IP Is Changing the Future of the Broadcast Control Room

For the vast majority of broadcast engineers, the demands of new systems and future equipment are an ever growing issue. What’s not growing, in most environments, is the physical space within a broadcast control room. As a result, every RU of space is increasing in value like the housing market—because, ultimately, this is all about real estate.

On top of increased content processing and the growth of digital and OTT platforms, the broadcast control room also has a number of fixed and variable costs. For example, how do the costs of power, cooling and rent factor into housing so much equipment? It is also important to consider the cost of each RU in your environment. Some estimates find that each RU of space in a congested broadcast server room is valued at upwards of $3,000. It is important to note that this is not including the cost of equipment, so careful planning can have a long-term financial gain.


Most of us take our dependency on IP-based networks for granted. That statement holds up across personal and professional areas and within just about any vertical market.

Within the broadcast space, we are witnessing a shift in thinking. Companies across the industry are coming together to help take the serial digital interface (SDI) workflow into the IP realm. Work is well underway in defining standards to guide this shift and create a common ground that benefits everyone.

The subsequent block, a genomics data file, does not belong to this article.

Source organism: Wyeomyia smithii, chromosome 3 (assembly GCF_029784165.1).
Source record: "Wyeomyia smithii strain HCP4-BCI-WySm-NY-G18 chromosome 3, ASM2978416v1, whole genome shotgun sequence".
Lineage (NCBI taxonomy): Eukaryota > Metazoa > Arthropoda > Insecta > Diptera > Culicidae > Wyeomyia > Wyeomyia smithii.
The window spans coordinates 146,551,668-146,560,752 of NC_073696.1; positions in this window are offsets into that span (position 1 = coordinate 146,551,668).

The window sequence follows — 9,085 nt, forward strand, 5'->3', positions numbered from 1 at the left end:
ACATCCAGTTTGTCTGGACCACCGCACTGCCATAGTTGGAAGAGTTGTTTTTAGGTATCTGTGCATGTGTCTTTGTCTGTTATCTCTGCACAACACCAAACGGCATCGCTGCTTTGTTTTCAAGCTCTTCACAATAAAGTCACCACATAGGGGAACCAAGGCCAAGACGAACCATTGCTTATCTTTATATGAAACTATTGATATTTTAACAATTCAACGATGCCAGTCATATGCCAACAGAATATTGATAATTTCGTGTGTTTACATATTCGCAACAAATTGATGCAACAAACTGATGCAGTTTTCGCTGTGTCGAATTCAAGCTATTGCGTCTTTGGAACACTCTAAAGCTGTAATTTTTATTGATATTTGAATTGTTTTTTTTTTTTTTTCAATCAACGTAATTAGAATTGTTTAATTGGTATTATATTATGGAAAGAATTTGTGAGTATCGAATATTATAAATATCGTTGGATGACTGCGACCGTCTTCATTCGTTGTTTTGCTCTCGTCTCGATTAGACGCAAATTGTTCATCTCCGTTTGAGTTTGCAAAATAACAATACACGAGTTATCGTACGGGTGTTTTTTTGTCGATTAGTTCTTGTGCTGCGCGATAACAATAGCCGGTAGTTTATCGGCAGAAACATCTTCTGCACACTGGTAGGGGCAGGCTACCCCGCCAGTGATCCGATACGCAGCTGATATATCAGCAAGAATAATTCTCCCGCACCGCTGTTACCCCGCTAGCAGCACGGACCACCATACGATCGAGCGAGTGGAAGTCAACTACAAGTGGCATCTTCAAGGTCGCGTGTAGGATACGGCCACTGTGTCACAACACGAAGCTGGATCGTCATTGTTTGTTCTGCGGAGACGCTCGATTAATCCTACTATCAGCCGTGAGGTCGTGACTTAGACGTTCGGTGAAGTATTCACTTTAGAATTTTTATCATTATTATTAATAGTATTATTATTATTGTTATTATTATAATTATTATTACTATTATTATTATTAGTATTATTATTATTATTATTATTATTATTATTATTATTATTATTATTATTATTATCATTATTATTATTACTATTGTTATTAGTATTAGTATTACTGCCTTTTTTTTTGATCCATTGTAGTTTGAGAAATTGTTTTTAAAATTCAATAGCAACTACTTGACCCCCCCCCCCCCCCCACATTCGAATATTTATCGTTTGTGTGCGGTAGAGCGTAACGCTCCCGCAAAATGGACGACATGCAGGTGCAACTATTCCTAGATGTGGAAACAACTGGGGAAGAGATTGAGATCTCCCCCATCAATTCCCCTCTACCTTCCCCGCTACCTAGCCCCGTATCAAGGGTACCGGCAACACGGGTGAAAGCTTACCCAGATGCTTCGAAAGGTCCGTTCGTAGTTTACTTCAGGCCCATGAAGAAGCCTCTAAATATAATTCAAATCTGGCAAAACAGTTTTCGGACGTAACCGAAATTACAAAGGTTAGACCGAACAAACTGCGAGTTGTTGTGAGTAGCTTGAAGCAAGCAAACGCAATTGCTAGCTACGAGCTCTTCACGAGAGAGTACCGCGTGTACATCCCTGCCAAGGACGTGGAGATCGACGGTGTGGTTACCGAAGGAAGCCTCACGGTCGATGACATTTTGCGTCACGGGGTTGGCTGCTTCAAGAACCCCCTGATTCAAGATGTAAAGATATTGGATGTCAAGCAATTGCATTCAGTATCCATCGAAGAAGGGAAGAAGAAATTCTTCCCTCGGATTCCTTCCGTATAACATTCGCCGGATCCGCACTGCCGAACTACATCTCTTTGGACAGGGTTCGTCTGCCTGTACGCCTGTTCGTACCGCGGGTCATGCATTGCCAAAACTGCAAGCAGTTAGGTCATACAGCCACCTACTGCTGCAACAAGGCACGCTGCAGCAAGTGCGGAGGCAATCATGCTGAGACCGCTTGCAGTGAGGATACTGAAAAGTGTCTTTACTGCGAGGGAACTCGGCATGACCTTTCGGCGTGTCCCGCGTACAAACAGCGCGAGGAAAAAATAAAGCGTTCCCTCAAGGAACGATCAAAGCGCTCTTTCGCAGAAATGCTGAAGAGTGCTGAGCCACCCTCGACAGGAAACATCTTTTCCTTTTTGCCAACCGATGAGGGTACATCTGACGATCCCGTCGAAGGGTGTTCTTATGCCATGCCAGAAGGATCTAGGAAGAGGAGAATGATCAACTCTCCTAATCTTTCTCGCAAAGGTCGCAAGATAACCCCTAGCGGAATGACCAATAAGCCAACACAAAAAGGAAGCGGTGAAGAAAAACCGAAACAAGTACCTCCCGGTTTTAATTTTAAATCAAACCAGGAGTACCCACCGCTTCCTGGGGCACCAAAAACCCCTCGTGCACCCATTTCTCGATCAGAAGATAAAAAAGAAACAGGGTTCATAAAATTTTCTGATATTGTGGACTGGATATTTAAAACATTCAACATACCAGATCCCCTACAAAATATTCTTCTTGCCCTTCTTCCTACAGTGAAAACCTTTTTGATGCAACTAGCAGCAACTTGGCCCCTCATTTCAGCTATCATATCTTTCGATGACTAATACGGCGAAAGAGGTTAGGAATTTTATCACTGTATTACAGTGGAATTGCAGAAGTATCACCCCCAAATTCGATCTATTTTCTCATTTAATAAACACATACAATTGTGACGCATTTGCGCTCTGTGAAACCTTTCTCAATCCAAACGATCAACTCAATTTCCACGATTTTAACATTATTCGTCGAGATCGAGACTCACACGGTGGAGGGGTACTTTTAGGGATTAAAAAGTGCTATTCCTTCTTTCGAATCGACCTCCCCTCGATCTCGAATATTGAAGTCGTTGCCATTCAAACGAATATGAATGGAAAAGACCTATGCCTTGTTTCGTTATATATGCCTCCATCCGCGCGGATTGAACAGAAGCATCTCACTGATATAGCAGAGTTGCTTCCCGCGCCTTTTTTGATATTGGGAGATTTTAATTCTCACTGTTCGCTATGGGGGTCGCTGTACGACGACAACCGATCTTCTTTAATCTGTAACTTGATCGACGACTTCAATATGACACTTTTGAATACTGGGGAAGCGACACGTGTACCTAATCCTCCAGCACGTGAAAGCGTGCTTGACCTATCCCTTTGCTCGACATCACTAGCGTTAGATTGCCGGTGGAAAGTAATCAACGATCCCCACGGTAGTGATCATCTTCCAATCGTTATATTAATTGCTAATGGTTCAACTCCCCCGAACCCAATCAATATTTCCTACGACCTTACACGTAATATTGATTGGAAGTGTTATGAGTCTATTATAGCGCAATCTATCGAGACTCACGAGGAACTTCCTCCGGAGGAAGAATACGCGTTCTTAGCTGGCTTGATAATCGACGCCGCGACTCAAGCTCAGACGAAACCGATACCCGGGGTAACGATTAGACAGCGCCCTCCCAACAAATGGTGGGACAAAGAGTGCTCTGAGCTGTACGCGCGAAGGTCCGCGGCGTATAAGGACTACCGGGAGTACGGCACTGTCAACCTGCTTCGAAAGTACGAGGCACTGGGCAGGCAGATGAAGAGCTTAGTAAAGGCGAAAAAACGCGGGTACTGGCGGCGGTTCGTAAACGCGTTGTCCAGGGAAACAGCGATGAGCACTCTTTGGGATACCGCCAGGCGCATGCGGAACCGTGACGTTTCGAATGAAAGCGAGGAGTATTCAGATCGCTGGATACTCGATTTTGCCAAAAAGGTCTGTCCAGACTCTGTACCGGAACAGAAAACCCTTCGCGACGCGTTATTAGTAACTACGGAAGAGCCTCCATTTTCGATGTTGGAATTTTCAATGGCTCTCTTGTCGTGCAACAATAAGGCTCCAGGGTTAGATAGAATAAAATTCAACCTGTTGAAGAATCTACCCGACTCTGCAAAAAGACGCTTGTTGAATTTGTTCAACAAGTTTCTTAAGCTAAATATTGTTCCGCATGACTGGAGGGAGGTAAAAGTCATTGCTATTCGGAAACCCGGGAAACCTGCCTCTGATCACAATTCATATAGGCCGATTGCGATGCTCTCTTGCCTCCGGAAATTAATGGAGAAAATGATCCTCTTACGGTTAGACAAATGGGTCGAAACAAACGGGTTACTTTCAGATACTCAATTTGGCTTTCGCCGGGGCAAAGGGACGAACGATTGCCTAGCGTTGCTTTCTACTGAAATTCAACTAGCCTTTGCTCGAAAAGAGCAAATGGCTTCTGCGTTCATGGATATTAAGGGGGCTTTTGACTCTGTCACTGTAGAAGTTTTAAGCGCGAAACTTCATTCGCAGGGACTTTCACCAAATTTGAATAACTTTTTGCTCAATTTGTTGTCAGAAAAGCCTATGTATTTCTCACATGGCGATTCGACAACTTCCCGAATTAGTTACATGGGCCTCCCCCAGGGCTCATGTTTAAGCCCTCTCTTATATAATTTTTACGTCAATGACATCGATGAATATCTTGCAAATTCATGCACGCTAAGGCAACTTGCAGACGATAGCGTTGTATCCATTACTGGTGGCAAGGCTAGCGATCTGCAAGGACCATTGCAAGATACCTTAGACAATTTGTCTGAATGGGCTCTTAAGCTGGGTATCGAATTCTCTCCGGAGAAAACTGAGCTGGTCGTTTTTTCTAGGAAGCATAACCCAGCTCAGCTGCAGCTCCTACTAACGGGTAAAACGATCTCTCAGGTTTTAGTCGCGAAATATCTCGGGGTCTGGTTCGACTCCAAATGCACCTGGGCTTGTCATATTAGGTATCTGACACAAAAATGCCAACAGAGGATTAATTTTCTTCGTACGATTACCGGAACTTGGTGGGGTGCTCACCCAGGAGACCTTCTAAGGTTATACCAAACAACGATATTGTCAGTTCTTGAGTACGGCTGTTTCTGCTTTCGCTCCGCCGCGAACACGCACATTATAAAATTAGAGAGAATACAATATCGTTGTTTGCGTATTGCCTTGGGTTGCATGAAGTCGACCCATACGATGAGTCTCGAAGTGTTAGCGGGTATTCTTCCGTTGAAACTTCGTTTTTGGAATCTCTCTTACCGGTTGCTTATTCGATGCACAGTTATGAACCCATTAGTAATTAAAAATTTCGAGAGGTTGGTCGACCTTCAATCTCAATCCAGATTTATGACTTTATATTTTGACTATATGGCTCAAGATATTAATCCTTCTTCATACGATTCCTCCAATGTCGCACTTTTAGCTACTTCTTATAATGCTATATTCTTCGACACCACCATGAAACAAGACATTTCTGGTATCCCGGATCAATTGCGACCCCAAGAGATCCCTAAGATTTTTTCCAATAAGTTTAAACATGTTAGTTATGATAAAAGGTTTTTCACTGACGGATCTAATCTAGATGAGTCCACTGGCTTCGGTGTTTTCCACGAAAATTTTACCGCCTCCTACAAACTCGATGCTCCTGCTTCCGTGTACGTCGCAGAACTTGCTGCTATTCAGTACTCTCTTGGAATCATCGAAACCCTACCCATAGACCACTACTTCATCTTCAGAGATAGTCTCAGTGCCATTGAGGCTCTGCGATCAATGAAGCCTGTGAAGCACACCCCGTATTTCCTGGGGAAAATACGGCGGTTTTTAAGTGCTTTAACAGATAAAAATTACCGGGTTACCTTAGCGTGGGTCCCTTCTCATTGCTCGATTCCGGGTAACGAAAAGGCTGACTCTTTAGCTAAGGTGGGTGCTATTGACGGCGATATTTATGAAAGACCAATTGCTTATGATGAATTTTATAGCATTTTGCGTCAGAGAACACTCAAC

But with all the excitement around IP-based workflows, it is easy to overlook other areas of your control room infrastructure that can greatly benefit from an IP environment. One such area is your keyboard/video/mouse (KVM) architecture

While broadcast control rooms have long benefitted from KVM systems in place, there have been several limiting factors based on the implemented technology. For example, traditional KVM architecture requires a centralized switch that limits the number of computer ports and user ports. If your needs exceed the limit in one area or the other, you’re required to expand to additional switches or re-do your install to accommodate the growth. These traditional systems are also limited by distance—meaning, how far a server and user can be located from the switch.

IP-based KVM systems, on the other hand, allow control rooms to function far more efficiently by removing the limitations of distance and hardware location. Tying together multiple control rooms on different floors of a building, or even in different buildings across a campus location, is entirely possible with an IP KVM system. The number of users and computers is virtually limitless with an IP-based KVM, as the system can scale alongside the network. IP-based KVM is also brand agnostic when it comes to network switches, minimizing the learning curve and implementation time of a new system and equipment.

[2018 NAB Show's IP Showcase to Map Path to IP]

As IP-based KVM continues to grow in popularity, it is now following a trend often seen in the hardware market; smaller footprints and increased efficiency. The traditional KVM approach requires a large amount of space to house a chassis or, in many cases, multiple chassis. The ability to free up this space with an IP-based system is an immediate benefit. We are now seeing the emergence of Zero U, IP-based KVM transmitters to facilitate the value of the rack real estate. As IP-based KVM continues to evolve and shift to a smaller footprint, it also brings lower power consumption requirements and reduced heat dissipation. All of these factors help create a more efficient and economical broadcast control room.


From live broadcast to post production, IP-based, high performance networks are decluttering control rooms and end-user environments, while enabling seamless content control from a single workstation. Utilizing IP for KVM matrixes helps to facilitate new levels of infrastructure cost savings and operational flexibility. Rack space is still limited and the cost of real estate will only rise.

Tim Conway is vice president at Adder Corp.